Thousands of ordinary Norwegian citizens aren’t the only ones frustrated and dissatisfied after Norway’s forced transition to DAB radio. It meant shutting down FM radio, and now NATO may find itself in conflict with the civilian DAB frequencies it was granted for exercises in Norway.
Norwegian politicians and authorities were reportedly warned before they imposed DAB on the civilian population that it could cause problems in crisis situations. Newspaper Aftenposten reported on Tuesday that civilian radio and the military use the same frequency of 225-245 MHz. NATO had long ago pointed to that frequency as its own when Norway decided to switch from FM to DAB and Norway’s national communications authority (Nkom) allocated space on the network.
It’s worked fairly well until now, reports Aftenposten. With political tensions rising in Europe, widespread electronic warfare, major military exercises and the modern military’s dependence on moving enormous amounts of data, NATO has increased its pressure. NATO can now demand control of the DAB frequencies that were defined as its primary area. NATO also wants to exert its rights in moves that can come in direct conflict with Norwegian Broadcasting (NRK)’s radio stations and NATO’s military communication.
The biggest test will come this fall, when around 40,000 soldiers, 130 military aircraft and 60 vessels from 29 countries will take part in NATO’s huge military exercise called Trident Juncture. Asked whether there will be problems with radio communication, divisional director at Nkom John-Eiving Velure gave Aftenposten an “unconditional yes.” Per-Thomas Bøe, spokesman for the Norwegian defense department also confirmed that NATO can override civilian DAB radio if it needs to.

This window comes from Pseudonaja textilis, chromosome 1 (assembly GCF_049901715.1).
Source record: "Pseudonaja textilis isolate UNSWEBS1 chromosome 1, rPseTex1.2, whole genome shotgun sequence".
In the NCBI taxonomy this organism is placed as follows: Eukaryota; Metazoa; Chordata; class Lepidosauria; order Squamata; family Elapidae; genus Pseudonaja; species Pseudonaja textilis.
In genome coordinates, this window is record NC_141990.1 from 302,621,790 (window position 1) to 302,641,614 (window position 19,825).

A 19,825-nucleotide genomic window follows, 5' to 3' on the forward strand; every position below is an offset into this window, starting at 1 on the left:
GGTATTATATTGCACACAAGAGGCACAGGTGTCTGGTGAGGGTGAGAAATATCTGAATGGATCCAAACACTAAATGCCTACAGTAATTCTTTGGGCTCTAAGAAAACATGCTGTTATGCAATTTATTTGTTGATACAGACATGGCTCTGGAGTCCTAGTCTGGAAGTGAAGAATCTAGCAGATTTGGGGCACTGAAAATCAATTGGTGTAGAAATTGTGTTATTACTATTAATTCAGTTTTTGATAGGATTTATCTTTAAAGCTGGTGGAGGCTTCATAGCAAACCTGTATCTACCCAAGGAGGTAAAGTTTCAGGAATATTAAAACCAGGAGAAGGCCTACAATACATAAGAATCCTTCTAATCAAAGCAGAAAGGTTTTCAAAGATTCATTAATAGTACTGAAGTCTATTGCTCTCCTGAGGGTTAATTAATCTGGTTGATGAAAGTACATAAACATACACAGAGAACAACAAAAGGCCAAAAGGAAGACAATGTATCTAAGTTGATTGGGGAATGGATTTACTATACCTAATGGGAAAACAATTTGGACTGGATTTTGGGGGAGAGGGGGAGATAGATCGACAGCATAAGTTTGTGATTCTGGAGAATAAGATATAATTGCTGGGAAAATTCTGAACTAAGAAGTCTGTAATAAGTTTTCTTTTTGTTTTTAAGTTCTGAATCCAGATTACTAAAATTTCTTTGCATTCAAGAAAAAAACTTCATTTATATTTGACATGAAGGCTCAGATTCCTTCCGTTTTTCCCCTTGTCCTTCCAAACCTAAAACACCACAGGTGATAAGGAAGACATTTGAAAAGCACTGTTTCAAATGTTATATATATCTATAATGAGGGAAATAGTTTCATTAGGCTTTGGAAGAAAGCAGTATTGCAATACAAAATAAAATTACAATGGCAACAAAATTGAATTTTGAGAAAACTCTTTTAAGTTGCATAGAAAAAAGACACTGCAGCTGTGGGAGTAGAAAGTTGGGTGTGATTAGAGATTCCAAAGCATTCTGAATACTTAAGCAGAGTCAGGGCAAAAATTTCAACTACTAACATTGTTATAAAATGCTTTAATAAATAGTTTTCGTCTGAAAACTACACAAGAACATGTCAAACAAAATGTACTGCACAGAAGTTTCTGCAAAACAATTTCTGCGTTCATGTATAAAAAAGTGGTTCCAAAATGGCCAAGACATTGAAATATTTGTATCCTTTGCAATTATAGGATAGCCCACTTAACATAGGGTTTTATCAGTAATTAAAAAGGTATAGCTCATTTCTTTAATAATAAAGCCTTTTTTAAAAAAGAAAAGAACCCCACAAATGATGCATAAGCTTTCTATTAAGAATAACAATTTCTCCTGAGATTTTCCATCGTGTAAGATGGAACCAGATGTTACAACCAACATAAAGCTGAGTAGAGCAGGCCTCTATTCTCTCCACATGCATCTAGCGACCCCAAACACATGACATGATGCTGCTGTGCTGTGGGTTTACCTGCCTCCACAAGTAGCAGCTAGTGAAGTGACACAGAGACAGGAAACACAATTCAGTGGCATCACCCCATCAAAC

That means civilian radio broadcasts can be cut out, like they allegedly were during the NATO exercise Dynamic Guard outside Bergen in February. Military communication among aircraft, vessels, army divisions and the commando center can also be disturbed.
“If DAB is silenced over all or parts of the country, we have a gigantic problem,” Per Morten Hoff, a former leader of IKT Norge and a high-profile critic of DAB, told Aftenposten. “We have no alternative (since FM was shut down).” He claims Norwegian authorities can find it difficult to air information to citizens over radio if NATO takes control over the frequency in a crisis situation. That potential problem is among reasons why Sweden, for example, opted against converting to DAB.
Knut Grandhagen, spokesman for Norway’s cyber defense, confirmed that NATO is strongly seeking reservation of frequencies 225-240 for its primary use. “The biggest challenge isn’t with national radio frequencies but more with the regional and local frequencies,” he told Aftenposten. NATO officials referred questions back to the Norwegian military.
Velure of Nkom contended that his agency isn’t operating in conflict with NATO and stressed that national sovereignty will apply. “But yes, NATO’s frequency use is also important for Norway,” he said. Asked whether DAB radio may be cut out during the Trident Juncture exercises in October and November, he said “yes, in the worst case in some areas. It depends on what type of systems the military will use and how strong their effect will be.”
He conceded that “if we had started from scratch today, and knew what we know now about the mobile network with 4G and 5g, it’s not certain we would have converted to DAB.”
Many ordinary Norwegians, forced to buy new DAB radios and even new cars with DAB radios when the FM band was shut down, also continue to complain about the costs of the transition and that DAB radios don’t always operate as well as their old FM radios. DAB can also occasionally be cut out, not least on car radios.